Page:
3) It lets you reach a wide audience, fast. Am I going to say ‘yes’ and ‘no’ to this one too? Yes. And here’s an example why: let’s say you’re sitting on a bench, somewhere at a busy intersection, reading your newly hatched story as people pass you by. You’re talking loudly, loud enough for people to hear you, but no one is stopping to ask what you’re saying. So you talk louder. You repeat favorite phrases or lines from your manuscript, looking for a reaction. And let’s say you start to receive some. If the listeners like you, you encourage them to tell others – share what they’ve heard – and trust that when they walk away, they do just that. And feeling encouraged by this, you keep at it. Maybe you set up shop at another park bench and start reciting your lines again – the ones that worked – and stay at it.

This process, if repeated, may warrant some eventual success. You’ll establish a small following of individuals who don’t mind stopping amidst their busy schedule and hearing you for a few minutes. That’s the good news. And marks the end of this metaphor for social media spamming.

Now, here’s the difficult news: doing it all on your own is an arduous, grinding, and oftentimes, tedious task. Marketing a book requires HUGE amounts of attention and time on the part of the author. That’s why I shake my head when I talk with other writers who say, “Once I get a blog going, I’ll be doing it right.” No, actually you won’t. Where is your reading base? Do you have people all ready interested in your work? Have you created a strategy for reaching multiple channels without extending yourself beyond your means? These are business questions a writer has to be asking of himself, and if he isn’t, then he might want to consider another hobby or vocation. Readers just don’t appear over night.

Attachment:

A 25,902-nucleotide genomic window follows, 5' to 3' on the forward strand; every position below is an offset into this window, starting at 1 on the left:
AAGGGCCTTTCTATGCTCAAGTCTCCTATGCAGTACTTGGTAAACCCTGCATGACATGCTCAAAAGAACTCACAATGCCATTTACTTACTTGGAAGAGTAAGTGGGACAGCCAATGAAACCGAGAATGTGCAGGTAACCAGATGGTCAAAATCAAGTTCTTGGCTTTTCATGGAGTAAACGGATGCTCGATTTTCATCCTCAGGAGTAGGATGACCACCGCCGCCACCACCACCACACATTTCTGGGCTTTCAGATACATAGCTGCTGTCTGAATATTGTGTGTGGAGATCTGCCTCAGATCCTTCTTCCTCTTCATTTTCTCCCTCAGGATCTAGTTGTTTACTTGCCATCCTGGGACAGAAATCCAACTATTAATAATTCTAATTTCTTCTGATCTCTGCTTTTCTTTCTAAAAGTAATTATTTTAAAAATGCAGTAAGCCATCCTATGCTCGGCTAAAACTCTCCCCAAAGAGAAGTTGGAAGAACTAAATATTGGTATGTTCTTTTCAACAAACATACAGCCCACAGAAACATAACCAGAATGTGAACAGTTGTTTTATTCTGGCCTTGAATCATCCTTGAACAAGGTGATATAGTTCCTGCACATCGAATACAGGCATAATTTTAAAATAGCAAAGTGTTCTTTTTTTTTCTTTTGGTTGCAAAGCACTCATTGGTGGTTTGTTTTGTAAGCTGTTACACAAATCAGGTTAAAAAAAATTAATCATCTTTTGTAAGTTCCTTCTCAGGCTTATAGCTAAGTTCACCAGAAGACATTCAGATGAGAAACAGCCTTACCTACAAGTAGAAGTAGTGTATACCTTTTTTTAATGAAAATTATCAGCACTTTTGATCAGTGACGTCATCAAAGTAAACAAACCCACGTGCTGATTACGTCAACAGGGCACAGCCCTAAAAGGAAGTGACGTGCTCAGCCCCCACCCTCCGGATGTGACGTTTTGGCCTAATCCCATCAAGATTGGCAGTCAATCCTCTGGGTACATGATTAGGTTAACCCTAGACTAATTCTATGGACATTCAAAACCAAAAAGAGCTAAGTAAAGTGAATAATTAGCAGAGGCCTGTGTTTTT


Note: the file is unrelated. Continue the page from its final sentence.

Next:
Agents and publishing companies specialize in doing this kind of leg work. Their success, and their paycheck, depends upon how well they reach more than the passerby. That’s a team effort, not just the efforts of one.

Closing Thoughts: This is the longest post I’ve done in a while, but I hope you’ve stuck around till the end. Truly, the self-publishing “explosion” is something that shouldn’t be overstated or understated. Just keep this in mind: the quick route to something worth having isn’t quick, at all. It’s more than that. It’s full of persistence, diligence, and hard work. Self-publishing is merely another tool available for hopeful writers. It could be the future of writing, but it’s certainly not the easiest one.

So Your Book is Out – Now What?

Yesterday, I finally got to release The Scientist’s Dilemma on Kindle. Might go without saying, but hey – that was very exciting. It’s surreal knowing my thoughts and ideas are now open to praise, criticism, and verbal shellackings. I’m sure I’ll never tire of the high it gives me; be it for good or for bad. But, when the day is over and I’m lying in bed, an annoying question may creep up and invade my thoughts: so what now, Josh?

Obviously, I have some options when that happens – four of which I find to be the most immediate during this process.

My first option might be to keep checking up on my story. The Internet is a double-edged sword in this way. I can track views, likes, clicks, purchases – just about everything other than tracking my readers via satellite are some things I can do. And yet, if I’m not careful, I can find myself staring down the rabbit hole of never-ending browser clicks; hoping and praying that someone may have shared my link, viewed my webpage, or took the ultimate chance and made a purchase in the last five seconds.

Yes, the dark side of tracking one’s book can be dangerous. It’s nice to know how things are going, but if that’s all you’re doing then you’d best get to doing something else.

My second option would be to keep posting information about my book. Of the first two, this is the one that keeps things moving. A good business practice is to operate with forward motion. Lingering over concepts or ideas for too long creates stagnation and if you’re interested in being a professional writer, you have to view yourself in that same way. Your name brings a certain product and people – as nice or as thoughtful as they are – don’t always remember to check out your book. So you must remind them by continually getting yourself out there. This can be a tough one to execute and must be done with the level of charm that doesn’t turn people away.